This book is God centered and revolves around bringing the family closer together and closer to God. Each chapter lists a potential problem and tells the story of a similar family and how they resolved their conflicts. It has quite a few scriptures to back the ideas and ends with things that the parents and teens can do to help. Each chapter also ends with a prayer.

I do not yet have teenagers, but I think this book should be read before the children reach that age to prepare us for the changes that they will be facing as they reach for adulthood. This is a great resource for parents of any teenager, not just the difficult ones.

I received this book free of charge from Bethany House in exchange for my honest review.

The Cookbook Library

The Cookbook Library
Willan, Cherniavsky, and Claflin

This book is a cross between a history lesson on cookbooks, a look into a cookbook author's book collection and a cookbook. It tells how cookbooks began and takes you through time to discover where the cookbooks we use today came from.

This book is well written and for a foodie might be fascinating history. I am not a foodie and was very quickly bored to tears. I received a kindle ARC (Advance Reader Copy) which makes it difficult to judge. It was very full of grammatical, spelling and type errors. This made it very difficult to read. But I'm hoping that these were removed from the final copy. I also think it would be easier to read in print.
I didn't hate the book because the writing was good. But the subject matter and numerous errors soon had my eyes glassing over. This book isn't for the casual reader, it's for serious foodies with a desire to understand more about cookbooks and their history.

I received this book free of charge from Edelweiss in exchange for my honest opinion.

Wednesday, April 11, 2012

The Kissing List

The Kissing List
Stephanie Reents

This story is about four young women who move from college into the working world. It tells each of their stories in a slightly connecting way.

I received the ARC so I'm not sure how many changes were made before publication. But the type was all over the page with so many errors that at times it was hard to even know where to place my eyes. The spacing was set so that there were often quite a few spaces between words. Unfortunately this allowed for strange words and type to come between them.

The story, what I could make of it, was just as disjointed and confusing. The women didn't seem to have any depth or focus. The characters didn't connect as much as I'd expected them to and I just couldn't bring myself to care about their whiny and shallow selves.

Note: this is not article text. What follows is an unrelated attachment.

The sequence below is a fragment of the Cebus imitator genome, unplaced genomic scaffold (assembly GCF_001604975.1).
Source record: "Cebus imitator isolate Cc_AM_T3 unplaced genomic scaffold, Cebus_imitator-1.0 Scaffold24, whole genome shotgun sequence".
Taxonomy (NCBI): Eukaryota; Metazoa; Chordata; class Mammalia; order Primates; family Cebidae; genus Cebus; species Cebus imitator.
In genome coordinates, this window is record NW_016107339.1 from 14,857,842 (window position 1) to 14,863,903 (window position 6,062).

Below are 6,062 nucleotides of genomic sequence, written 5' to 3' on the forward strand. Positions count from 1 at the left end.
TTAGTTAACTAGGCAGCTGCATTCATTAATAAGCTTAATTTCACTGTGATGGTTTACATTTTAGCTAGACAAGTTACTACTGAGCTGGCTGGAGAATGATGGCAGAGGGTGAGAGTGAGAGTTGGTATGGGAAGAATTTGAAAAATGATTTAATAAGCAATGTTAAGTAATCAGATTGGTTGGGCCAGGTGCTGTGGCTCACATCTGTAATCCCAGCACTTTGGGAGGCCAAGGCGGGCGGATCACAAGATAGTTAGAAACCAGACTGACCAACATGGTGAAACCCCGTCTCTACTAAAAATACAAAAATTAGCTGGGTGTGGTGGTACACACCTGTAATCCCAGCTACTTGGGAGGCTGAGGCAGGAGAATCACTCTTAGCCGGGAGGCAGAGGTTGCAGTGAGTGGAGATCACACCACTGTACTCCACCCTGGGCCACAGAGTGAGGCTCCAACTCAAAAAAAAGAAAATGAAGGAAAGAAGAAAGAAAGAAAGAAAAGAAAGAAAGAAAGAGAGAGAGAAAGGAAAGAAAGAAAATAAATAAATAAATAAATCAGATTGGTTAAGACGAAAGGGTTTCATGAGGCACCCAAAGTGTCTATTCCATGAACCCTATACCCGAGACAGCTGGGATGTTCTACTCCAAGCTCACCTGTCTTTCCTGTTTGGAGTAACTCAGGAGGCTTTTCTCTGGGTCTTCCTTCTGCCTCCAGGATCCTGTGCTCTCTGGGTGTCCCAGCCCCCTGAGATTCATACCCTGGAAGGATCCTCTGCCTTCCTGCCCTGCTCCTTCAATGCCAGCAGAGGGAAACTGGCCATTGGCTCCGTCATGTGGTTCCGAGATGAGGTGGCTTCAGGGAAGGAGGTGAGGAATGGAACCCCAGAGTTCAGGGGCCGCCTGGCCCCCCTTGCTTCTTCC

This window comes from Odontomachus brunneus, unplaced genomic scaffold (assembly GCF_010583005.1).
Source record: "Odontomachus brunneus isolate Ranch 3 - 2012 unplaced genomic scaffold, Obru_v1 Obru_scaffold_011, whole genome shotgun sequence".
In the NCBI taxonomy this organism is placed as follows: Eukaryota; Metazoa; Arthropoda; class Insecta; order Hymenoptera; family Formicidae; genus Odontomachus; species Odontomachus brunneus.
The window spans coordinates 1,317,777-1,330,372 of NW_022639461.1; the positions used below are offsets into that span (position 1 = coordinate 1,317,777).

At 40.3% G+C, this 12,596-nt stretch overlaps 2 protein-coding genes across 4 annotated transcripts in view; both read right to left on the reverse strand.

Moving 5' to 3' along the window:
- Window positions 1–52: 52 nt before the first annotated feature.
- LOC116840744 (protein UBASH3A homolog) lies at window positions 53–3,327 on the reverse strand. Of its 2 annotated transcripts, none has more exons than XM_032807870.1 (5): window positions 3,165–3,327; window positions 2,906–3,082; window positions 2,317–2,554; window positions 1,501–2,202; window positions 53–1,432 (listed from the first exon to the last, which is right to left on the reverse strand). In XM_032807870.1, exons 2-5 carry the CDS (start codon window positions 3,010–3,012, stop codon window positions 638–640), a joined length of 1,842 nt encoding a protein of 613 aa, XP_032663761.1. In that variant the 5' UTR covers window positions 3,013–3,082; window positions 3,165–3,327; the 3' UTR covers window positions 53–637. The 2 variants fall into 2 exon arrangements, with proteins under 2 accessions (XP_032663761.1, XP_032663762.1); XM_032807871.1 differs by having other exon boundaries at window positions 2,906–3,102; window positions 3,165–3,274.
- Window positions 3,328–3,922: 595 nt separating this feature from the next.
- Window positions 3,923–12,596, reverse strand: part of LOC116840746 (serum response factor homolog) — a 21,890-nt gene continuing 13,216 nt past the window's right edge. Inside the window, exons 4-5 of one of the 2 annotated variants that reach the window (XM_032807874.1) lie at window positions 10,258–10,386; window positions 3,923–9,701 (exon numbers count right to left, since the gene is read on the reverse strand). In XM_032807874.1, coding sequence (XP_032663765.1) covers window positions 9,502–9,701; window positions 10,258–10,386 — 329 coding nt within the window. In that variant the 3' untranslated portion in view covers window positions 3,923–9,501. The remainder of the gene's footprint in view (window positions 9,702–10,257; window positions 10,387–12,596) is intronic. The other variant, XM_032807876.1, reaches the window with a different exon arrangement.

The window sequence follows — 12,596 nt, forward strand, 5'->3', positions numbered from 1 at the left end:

I received this book free of charge from Edelweiss in exchange for my honest review.

Very Fond of Food

Very Fond of Food
A Year in Recipes
Sophie Dahl

This is a very unique cookbook. The author tells a story or adds her memories of the particular season that she's showcasing. Then the recipe is from what she remembers eating during that season.
The author is British, so some of the recipes are not what we might typically find here in the USA. But the ingredients seem fairly easy to find and the recipes are straight forward. I think the only problem someone might have is in converting the measurements from the metric system.

It's a cute cookbook. I just wish I had it in print instead of on my kindle so I could enjoy the pictures and flip through it to find favorites. It just doesn't have the same feel on the kindle.

I received this book free of charge from Edelweiss in exchange for my honest review.

Wednesday, April 4, 2012

The Bakers Daughter

The Bakers Daughter
Sarah McCoy

Elsie and Reba are from different countries and different decades. But their lives come together when they need each other. Reba comes to interview Elsie about a German Christmas. The warmth of the bakery and possibly the people keep her coming back. This is the story of both women and the blessings they chose to pursue.

Someone said this book was like Sarah's Key. It IS about Germany during the war and a little boy hidden in the wall. But that is where the similarity ends. This story takes the horrendous parts of war and blends it with the gems of beauty that live in every person. The story will draw you in and give you a glimpse into reality for Germans during the war.
Life can be terrible. It's up to us to grasp the beauty and show it to others.
This story tugged at my heartstrings. It made me smile, cry and be thankful for the beautiful world that I live in. It's a book I'll definitely be recommending to my friends.

I received this book free of charge from Edelweiss in exchange for my honest review.